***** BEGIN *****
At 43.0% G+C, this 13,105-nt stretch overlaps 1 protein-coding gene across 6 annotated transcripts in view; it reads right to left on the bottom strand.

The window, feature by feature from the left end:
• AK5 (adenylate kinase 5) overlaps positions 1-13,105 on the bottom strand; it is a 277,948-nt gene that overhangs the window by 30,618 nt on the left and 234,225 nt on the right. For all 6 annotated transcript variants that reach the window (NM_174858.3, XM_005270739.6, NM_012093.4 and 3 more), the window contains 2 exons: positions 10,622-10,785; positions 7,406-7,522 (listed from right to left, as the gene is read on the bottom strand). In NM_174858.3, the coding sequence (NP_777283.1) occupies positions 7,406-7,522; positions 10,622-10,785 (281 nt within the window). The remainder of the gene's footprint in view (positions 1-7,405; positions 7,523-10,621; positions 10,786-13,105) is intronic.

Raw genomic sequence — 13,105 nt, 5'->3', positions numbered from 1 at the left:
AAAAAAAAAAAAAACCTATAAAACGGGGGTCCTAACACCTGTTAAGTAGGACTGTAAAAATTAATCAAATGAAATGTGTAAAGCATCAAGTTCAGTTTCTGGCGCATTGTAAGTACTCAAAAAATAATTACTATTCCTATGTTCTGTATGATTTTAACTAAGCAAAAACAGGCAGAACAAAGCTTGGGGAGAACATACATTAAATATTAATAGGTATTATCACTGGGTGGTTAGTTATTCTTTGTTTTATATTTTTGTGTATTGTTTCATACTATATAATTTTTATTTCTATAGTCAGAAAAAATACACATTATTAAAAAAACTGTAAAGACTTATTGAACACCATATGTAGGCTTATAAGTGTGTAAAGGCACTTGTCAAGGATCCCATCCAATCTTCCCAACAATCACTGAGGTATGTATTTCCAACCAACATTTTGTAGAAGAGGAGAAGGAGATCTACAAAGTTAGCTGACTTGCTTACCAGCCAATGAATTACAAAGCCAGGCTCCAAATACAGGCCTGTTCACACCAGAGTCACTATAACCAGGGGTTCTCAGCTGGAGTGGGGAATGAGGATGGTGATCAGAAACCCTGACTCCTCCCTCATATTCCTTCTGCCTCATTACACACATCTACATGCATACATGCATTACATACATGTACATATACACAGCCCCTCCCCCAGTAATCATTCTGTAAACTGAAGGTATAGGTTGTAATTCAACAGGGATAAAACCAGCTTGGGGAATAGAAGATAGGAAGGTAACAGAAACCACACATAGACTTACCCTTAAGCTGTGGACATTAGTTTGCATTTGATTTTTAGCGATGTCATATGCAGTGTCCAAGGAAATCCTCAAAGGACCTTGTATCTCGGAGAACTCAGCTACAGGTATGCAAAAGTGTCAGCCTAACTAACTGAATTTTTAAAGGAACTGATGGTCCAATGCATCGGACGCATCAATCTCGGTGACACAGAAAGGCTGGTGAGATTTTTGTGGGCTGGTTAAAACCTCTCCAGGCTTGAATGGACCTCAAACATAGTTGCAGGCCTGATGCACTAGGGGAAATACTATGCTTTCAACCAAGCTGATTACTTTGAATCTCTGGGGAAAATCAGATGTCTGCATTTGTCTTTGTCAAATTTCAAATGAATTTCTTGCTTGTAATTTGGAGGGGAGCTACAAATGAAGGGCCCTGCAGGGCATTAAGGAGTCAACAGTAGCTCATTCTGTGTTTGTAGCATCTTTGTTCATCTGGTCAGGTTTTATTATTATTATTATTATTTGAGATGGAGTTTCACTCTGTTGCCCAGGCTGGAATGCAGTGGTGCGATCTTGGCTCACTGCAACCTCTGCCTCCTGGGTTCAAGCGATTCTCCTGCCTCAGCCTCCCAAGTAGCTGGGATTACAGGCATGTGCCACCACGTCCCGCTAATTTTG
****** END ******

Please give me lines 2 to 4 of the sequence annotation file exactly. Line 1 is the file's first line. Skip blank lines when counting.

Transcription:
The window, feature by feature from the left end:
• AK5 (adenylate kinase 5) overlaps positions 1-13,105 on the bottom strand; it is a 277,948-nt gene that overhangs the window by 30,618 nt on the left and 234,225 nt on the right. For all 6 annotated transcript variants that reach the window (NM_174858.3, XM_005270739.6, NM_012093.4 and 3 more), the window contains 2 exons: positions 10,622-10,785; positions 7,406-7,522 (listed from right to left, as the gene is read on the bottom strand). In NM_174858.3, the coding sequence (NP_777283.1) occupies positions 7,406-7,522; positions 10,622-10,785 (281 nt within the window). The remainder of the gene's footprint in view (positions 1-7,405; positions 7,523-10,621; positions 10,786-13,105) is intronic.

Raw genomic sequence — 13,105 nt, 5'->3', positions numbered from 1 at the left: